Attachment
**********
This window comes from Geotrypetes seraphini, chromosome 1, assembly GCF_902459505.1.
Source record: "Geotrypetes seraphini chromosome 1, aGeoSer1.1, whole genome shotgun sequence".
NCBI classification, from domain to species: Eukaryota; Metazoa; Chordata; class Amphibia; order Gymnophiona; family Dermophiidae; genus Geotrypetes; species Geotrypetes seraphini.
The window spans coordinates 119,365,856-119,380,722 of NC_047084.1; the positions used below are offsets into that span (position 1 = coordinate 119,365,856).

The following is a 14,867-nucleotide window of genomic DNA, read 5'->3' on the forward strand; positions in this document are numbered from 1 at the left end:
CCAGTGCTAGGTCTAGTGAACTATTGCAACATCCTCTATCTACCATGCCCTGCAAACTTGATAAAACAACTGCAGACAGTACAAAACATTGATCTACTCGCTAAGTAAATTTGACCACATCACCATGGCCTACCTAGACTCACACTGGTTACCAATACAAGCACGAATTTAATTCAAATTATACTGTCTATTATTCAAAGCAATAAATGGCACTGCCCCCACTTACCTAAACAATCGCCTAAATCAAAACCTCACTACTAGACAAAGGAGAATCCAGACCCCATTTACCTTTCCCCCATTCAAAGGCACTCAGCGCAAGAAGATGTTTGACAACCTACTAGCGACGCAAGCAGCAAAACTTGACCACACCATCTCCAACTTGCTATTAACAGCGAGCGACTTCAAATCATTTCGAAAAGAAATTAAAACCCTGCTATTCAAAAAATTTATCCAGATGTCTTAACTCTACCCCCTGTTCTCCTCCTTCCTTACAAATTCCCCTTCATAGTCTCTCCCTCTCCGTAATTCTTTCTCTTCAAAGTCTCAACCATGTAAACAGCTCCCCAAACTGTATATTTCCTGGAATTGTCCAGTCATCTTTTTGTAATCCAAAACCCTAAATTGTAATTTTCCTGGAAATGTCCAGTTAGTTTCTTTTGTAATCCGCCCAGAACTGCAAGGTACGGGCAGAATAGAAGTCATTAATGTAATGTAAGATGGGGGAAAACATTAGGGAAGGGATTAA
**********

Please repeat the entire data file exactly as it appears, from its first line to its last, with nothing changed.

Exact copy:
This window comes from Geotrypetes seraphini, chromosome 1, assembly GCF_902459505.1.
Source record: "Geotrypetes seraphini chromosome 1, aGeoSer1.1, whole genome shotgun sequence".
NCBI classification, from domain to species: Eukaryota; Metazoa; Chordata; class Amphibia; order Gymnophiona; family Dermophiidae; genus Geotrypetes; species Geotrypetes seraphini.
The window spans coordinates 119,365,856-119,380,722 of NC_047084.1; the positions used below are offsets into that span (position 1 = coordinate 119,365,856).

The following is a 14,867-nucleotide window of genomic DNA, read 5'->3' on the forward strand; positions in this document are numbered from 1 at the left end:
CCAGTGCTAGGTCTAGTGAACTATTGCAACATCCTCTATCTACCATGCCCTGCAAACTTGATAAAACAACTGCAGACAGTACAAAACATTGATCTACTCGCTAAGTAAATTTGACCACATCACCATGGCCTACCTAGACTCACACTGGTTACCAATACAAGCACGAATTTAATTCAAATTATACTGTCTATTATTCAAAGCAATAAATGGCACTGCCCCCACTTACCTAAACAATCGCCTAAATCAAAACCTCACTACTAGACAAAGGAGAATCCAGACCCCATTTACCTTTCCCCCATTCAAAGGCACTCAGCGCAAGAAGATGTTTGACAACCTACTAGCGACGCAAGCAGCAAAACTTGACCACACCATCTCCAACTTGCTATTAACAGCGAGCGACTTCAAATCATTTCGAAAAGAAATTAAAACCCTGCTATTCAAAAAATTTATCCAGATGTCTTAACTCTACCCCCTGTTCTCCTCCTTCCTTACAAATTCCCCTTCATAGTCTCTCCCTCTCCGTAATTCTTTCTCTTCAAAGTCTCAACCATGTAAACAGCTCCCCAAACTGTATATTTCCTGGAATTGTCCAGTCATCTTTTTGTAATCCAAAACCCTAAATTGTAATTTTCCTGGAAATGTCCAGTTAGTTTCTTTTGTAATCCGCCCAGAACTGCAAGGTACGGGCAGAATAGAAGTCATTAATGTAATGTAAGATGGGGGAAAACATTAGGGAAGGGATTAA